- VAT rate raised from 9pc to 13.5pc
- Minister ignored outcry over impact on jobs
- Followed advice in departmental Document
Ireland’s finance minister Paschal Donohoe succumbed to pressure from Department of Finance officials and ignored lobbying by the hospitality industry in raising the VAT rate for hotels and restaurants from 9pc to 13.5pc from January 1 2019.
The measure was introduced as a temporary measure for 18 months in 2011, but has been repeatedly criticised by Department officials. In raising the rate the Minister estimated that it will raise €466m. Research from the RAI and IHF estimate that the closures and reduced income will mean that the 13.5pc VAT will bring in less than the 9pc rate form the sector.
Minister Donohoe said a review of the rate by his Department showed it had done its job.
He said the allocation of €35m to the Department of Transport, Tourism and Sport will include €4.5m million for regional initiatives such as Ireland’s Hidden Heartlands and the Wild Atlantic Way, and €10m for the further development of greenways. Capital expenditure will include the completion of the runway overlay project at Knock Airport; and the design, planning and implementation of cycling and walking projects around the country.
The budget allocated €110m for Brexit measures across a number of Departments (but not tourism), including funding for essential customs requirements and a range of other targeted measures.
Reaction from Adrian Cummins was swift:
The Restaurants Association of Ireland considers #Budget19 "A thoughtless Budget!" There has been zero regard for the Restaurants Sector particularly rural and border SMEs. The Government has turned its back on Tourism! @adriancummins @PresidentRAI
— Restaurants Association of Ireland (@RAI_ie) October 9, 2018
And from Eoghan O’Mara Walsh:
Vat going up to 13.5% for tourism. How massively disappointing and damaging for Irish tourism which is so important to regional Ireland. #Budget2019
— Eoghan O'Mara Walsh (@EoghanOMW) October 9, 2018
And from Tim Fenn:
— The IHF (@IHFcomms) October 9, 2018
Adrian Cummins said “the VAT increase has just cost 5,000 jobs in our businesses – restaurants, cafes and bars serving food. Minister Ross failed to defend us in the negotiations in the Budget. If VAT increased from 9.5pc to 11pc then we might have given the minister a pass mark. But we give him zero percent for complete failure and he should now resign. This is a black day for us. In one fell swoop, we have these increases and the arrival of Brexit in March. This is deeply annoying. It will cost the industry €440m next year. It’s a 50pc hike in our VAT bills,”
Fáilte Ireland’s CEO Paul Kelly said: “The Government’s 9pc VAT rate made a positive impact and was very much needed at a time of 15pc unemployment and falling demand. This VAT rate – along with zero Airport Passenger Duty, the creation of Fáilte Ireland’s regional experience brands like the Wild Atlantic Way and Ireland’s Ancient East, strong international marketing of the island of Ireland by Tourism Ireland, as well as the work of a resilient and ambitious industry – have driven significant recovery in volume, revenue and employment across the sector. While we acknowledge the increased VAT rate will be a significant challenge to many industry players, we are still confident about the long-term future growth prospects for the sector.”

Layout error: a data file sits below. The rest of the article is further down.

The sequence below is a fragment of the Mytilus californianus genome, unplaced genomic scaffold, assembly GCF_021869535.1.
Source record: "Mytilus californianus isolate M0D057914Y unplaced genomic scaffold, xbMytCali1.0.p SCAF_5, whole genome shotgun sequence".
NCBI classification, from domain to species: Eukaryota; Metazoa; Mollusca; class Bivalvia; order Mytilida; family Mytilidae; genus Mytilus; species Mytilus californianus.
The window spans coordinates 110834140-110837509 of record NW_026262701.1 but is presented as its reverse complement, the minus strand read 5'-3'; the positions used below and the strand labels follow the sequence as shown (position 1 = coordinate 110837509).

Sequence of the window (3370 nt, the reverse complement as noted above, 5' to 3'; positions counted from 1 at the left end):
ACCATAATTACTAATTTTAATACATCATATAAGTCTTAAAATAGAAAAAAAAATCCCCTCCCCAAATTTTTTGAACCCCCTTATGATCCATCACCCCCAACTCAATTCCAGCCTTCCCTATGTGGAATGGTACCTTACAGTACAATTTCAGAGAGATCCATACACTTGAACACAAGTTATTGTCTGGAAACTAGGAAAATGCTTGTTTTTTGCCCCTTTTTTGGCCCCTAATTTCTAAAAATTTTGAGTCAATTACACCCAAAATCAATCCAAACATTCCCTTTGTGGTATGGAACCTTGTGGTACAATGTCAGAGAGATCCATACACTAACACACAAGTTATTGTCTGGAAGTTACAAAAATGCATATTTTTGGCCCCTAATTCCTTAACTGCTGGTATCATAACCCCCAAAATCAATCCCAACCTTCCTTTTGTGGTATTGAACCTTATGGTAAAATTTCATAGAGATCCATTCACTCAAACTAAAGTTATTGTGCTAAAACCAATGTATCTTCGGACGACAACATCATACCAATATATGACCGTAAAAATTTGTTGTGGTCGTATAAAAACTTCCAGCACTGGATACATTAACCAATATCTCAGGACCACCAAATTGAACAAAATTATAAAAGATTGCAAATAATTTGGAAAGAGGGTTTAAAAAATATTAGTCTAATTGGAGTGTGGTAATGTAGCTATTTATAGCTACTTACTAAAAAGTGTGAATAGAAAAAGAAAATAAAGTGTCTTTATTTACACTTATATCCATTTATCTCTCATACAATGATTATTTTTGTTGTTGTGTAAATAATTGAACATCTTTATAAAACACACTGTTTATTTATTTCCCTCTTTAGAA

Michael Lennon, Irish Hotels Federation President and owner of Westport Woods Hotel in Co Mayo, said the VAT increase was “a joke to the industry. It is not unexpected but we fought hard to try to retain the reduction. It’s a reckless failure to recognise how important we are to the economy, the whole tourism industry. The growth to the economy has been helped by tourism. The reduction of VAT to 9pc has been a great motivating factor. From a competitive stance, there are 26 countries with a lower VAT rate than us. I’d be asking the tourism minister Shane Ross to go to cabinet and ask them to support our call for deferring the increase for nine months, till the end of the summer season at least. The government needs to be considerate of contracts already in place, particularly tour operators in the UK, Germany and America, which are important markets to the tourism economy. The government had great foresight introducing the VAT reduction. The minister mentioned in his budget speech that there are 240,000 people employed in tourism. Since 2011, 65,000 new jobs have been created by tourism and the minister acknowledges it. We would be asking him to do his job and hold off on the new VAT rise. Another reason we would like to hold off on this increase for another nine months would be so we can see a bit more clarity around Brexit.”
During the debate, Eoghan O’Mara Walsh of ITIC argued that the 9pc VAT rate was about jobs outside of Dublin.
Kenny Jacobs: Ireland should keep the 9pc VAT rate for tourism businesses
Eoghan O’Mara Walsh: the 9pc VAT rate is close to European average
Town v Country. Trade unionist Patricia King told Tim Fenn of the Irish Hotels Federation that the VAT rate was of no benefit to her urban-based members.
And back to the kitchen, where it was becoming very heated indeed:
— Adrian Cummins (@adriancummins) October 9, 2018
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